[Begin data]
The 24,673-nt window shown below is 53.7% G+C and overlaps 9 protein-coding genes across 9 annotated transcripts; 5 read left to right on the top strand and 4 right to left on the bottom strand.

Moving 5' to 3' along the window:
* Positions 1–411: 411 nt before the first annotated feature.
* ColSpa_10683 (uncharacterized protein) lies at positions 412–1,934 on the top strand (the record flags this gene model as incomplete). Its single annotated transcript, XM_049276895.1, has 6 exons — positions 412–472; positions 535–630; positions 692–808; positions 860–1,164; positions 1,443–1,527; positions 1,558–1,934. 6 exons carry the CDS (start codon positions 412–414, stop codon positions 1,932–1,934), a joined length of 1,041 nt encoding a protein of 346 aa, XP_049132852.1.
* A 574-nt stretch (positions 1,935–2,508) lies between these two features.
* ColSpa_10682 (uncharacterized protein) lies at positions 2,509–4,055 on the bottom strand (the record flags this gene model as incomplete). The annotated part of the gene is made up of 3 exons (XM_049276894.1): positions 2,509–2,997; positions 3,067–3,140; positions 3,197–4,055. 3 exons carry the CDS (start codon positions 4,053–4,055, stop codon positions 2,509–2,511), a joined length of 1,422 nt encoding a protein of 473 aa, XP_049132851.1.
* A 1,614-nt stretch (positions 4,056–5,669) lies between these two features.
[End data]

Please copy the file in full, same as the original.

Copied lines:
The 24,673-nt window shown below is 53.7% G+C and overlaps 9 protein-coding genes across 9 annotated transcripts; 5 read left to right on the top strand and 4 right to left on the bottom strand.

Moving 5' to 3' along the window:
* Positions 1–411: 411 nt before the first annotated feature.
* ColSpa_10683 (uncharacterized protein) lies at positions 412–1,934 on the top strand (the record flags this gene model as incomplete). Its single annotated transcript, XM_049276895.1, has 6 exons — positions 412–472; positions 535–630; positions 692–808; positions 860–1,164; positions 1,443–1,527; positions 1,558–1,934. 6 exons carry the CDS (start codon positions 412–414, stop codon positions 1,932–1,934), a joined length of 1,041 nt encoding a protein of 346 aa, XP_049132852.1.
* A 574-nt stretch (positions 1,935–2,508) lies between these two features.
* ColSpa_10682 (uncharacterized protein) lies at positions 2,509–4,055 on the bottom strand (the record flags this gene model as incomplete). The annotated part of the gene is made up of 3 exons (XM_049276894.1): positions 2,509–2,997; positions 3,067–3,140; positions 3,197–4,055. 3 exons carry the CDS (start codon positions 4,053–4,055, stop codon positions 2,509–2,511), a joined length of 1,422 nt encoding a protein of 473 aa, XP_049132851.1.
* A 1,614-nt stretch (positions 4,056–5,669) lies between these two features.